Will Medicare pay for the “L300” for MS patients in the future?

A spokesperson for Bioness tells me that “veterans and their families already have access to our technology as a covered benefit through the Veteran’s Administration. We continue to work with the Centers for Medicare & Medicaid Services (CMS), as well as private/commercial insurance companies, to expand coverage criteria to include more of their beneficiaries.”

Will the price of the “L300” drop now?

I doubt it. I haven’t seen what the price will be for the “L300 Go,” (if that’s even been determined), but Bioness has said it will give a price break to current “L300” users who want to “upgrade.”

Why do you say the FDA “cleared” the “L300 Go,” rather than “approved” it?

It’s a technicality. The FDA “approves” new drugs but it “clears” the use of new medical equipment. Don’t ask me why.


[You’re invited to view my personal blog at www.themswire.com.]

Note: Multiple Sclerosis News Today is strictly a news and information website about the disease. It does not provide medical advice, diagnosis, or treatment. This content is not intended to be a substitute for professional medical advice, diagnosis, or treatment. Always seek the advice of your physician or other qualified health provider with any questions you may have regarding a medical condition. Never disregard professional medical advice or delay in seeking it because of something you have read on this website. The opinions expressed in this column are not those of Multiple Sclerosis News Today, or its parent company, BioNews Services, and are intended to spark discussion about issues pertaining to multiple sclerosis.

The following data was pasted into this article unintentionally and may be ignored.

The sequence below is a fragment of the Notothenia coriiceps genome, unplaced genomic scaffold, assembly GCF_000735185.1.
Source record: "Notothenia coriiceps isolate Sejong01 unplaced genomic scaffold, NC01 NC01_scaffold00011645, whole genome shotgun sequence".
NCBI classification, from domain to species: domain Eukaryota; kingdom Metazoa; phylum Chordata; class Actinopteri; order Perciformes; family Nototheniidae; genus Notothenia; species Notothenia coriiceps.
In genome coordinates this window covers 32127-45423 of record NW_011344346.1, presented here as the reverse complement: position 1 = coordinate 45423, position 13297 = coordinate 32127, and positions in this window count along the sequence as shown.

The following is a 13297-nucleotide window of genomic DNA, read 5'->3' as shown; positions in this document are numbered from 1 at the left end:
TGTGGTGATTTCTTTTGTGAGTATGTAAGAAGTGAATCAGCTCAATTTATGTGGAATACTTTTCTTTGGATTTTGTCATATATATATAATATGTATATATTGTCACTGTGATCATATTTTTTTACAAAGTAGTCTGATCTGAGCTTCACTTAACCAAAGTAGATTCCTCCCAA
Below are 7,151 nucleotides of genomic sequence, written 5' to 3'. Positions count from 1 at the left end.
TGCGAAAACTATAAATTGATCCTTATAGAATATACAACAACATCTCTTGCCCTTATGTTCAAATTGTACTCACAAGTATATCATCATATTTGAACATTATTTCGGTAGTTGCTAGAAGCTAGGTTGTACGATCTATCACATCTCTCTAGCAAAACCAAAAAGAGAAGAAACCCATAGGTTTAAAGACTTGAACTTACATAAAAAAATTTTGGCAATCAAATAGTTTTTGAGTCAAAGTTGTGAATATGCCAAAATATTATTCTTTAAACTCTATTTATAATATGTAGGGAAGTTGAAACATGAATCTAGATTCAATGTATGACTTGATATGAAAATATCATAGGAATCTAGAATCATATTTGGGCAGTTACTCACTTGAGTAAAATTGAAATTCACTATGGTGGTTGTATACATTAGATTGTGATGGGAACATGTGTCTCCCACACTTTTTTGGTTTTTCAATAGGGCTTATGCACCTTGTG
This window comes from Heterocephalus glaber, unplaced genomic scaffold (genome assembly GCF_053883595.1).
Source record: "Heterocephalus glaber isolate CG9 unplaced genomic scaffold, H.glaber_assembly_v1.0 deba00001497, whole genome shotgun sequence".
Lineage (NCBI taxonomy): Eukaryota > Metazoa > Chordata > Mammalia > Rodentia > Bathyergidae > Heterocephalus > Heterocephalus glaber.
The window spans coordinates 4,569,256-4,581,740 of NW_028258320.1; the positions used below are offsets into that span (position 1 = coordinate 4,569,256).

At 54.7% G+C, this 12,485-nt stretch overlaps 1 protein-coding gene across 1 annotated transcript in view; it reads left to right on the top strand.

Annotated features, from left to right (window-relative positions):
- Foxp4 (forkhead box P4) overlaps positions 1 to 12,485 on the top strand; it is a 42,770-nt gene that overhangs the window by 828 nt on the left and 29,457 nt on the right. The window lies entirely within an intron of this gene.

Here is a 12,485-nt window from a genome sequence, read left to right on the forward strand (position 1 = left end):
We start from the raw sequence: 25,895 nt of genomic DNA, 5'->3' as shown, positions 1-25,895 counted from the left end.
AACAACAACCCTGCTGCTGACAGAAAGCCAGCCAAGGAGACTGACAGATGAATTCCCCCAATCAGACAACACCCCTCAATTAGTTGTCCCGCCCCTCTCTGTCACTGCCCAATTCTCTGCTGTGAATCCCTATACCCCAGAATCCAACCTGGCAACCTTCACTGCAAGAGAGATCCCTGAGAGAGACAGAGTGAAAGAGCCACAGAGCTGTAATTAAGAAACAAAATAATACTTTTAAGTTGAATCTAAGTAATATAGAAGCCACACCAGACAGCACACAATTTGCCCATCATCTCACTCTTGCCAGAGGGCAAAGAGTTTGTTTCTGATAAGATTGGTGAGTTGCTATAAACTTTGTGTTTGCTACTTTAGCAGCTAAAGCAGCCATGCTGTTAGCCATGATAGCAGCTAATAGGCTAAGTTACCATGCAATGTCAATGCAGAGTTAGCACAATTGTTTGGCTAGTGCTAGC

Ed Tobias is a retired broadcast journalist. Most of his 40+ year career was spent as a manager with the Associated Press in Washington, DC. Tobias was diagnosed with Multiple Sclerosis in 1980 but he continued to work, full-time, meeting interesting people and traveling to interesting places, until retiring at the end of 2012.
Ed Tobias is a retired broadcast journalist. Most of his 40+ year career was spent as a manager with the Associated Press in Washington, DC. Tobias was diagnosed with Multiple Sclerosis in 1980 but he continued to work, full-time, meeting interesting people and traveling to interesting places, until retiring at the end of 2012.

How useful was this post?

Click on a star to rate it!

Average rating 3 / 5. Vote count: 2

No votes so far! Be the first to rate this post.